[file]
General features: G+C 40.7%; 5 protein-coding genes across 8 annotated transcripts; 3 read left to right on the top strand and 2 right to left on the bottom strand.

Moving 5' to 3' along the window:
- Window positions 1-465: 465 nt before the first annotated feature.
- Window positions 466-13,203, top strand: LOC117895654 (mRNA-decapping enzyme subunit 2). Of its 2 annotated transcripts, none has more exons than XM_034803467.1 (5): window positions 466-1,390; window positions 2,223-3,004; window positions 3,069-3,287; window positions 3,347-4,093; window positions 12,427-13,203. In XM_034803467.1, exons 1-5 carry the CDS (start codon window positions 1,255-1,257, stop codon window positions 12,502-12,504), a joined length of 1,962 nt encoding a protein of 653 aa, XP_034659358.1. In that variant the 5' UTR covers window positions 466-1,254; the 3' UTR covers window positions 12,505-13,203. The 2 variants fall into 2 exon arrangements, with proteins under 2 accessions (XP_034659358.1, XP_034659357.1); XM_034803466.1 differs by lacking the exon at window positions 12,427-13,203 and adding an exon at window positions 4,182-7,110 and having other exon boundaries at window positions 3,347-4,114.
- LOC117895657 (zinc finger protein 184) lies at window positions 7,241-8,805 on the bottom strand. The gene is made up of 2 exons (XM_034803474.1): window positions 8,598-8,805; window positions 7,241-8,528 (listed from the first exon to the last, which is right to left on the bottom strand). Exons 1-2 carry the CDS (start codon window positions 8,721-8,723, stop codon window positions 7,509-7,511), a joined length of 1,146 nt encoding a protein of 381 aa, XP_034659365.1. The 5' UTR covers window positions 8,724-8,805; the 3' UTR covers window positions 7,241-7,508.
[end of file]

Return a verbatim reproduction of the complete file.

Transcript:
General features: G+C 40.7%; 5 protein-coding genes across 8 annotated transcripts; 3 read left to right on the top strand and 2 right to left on the bottom strand.

Moving 5' to 3' along the window:
- Window positions 1-465: 465 nt before the first annotated feature.
- Window positions 466-13,203, top strand: LOC117895654 (mRNA-decapping enzyme subunit 2). Of its 2 annotated transcripts, none has more exons than XM_034803467.1 (5): window positions 466-1,390; window positions 2,223-3,004; window positions 3,069-3,287; window positions 3,347-4,093; window positions 12,427-13,203. In XM_034803467.1, exons 1-5 carry the CDS (start codon window positions 1,255-1,257, stop codon window positions 12,502-12,504), a joined length of 1,962 nt encoding a protein of 653 aa, XP_034659358.1. In that variant the 5' UTR covers window positions 466-1,254; the 3' UTR covers window positions 12,505-13,203. The 2 variants fall into 2 exon arrangements, with proteins under 2 accessions (XP_034659358.1, XP_034659357.1); XM_034803466.1 differs by lacking the exon at window positions 12,427-13,203 and adding an exon at window positions 4,182-7,110 and having other exon boundaries at window positions 3,347-4,114.
- LOC117895657 (zinc finger protein 184) lies at window positions 7,241-8,805 on the bottom strand. The gene is made up of 2 exons (XM_034803474.1): window positions 8,598-8,805; window positions 7,241-8,528 (listed from the first exon to the last, which is right to left on the bottom strand). Exons 1-2 carry the CDS (start codon window positions 8,721-8,723, stop codon window positions 7,509-7,511), a joined length of 1,146 nt encoding a protein of 381 aa, XP_034659365.1. The 5' UTR covers window positions 8,724-8,805; the 3' UTR covers window positions 7,241-7,508.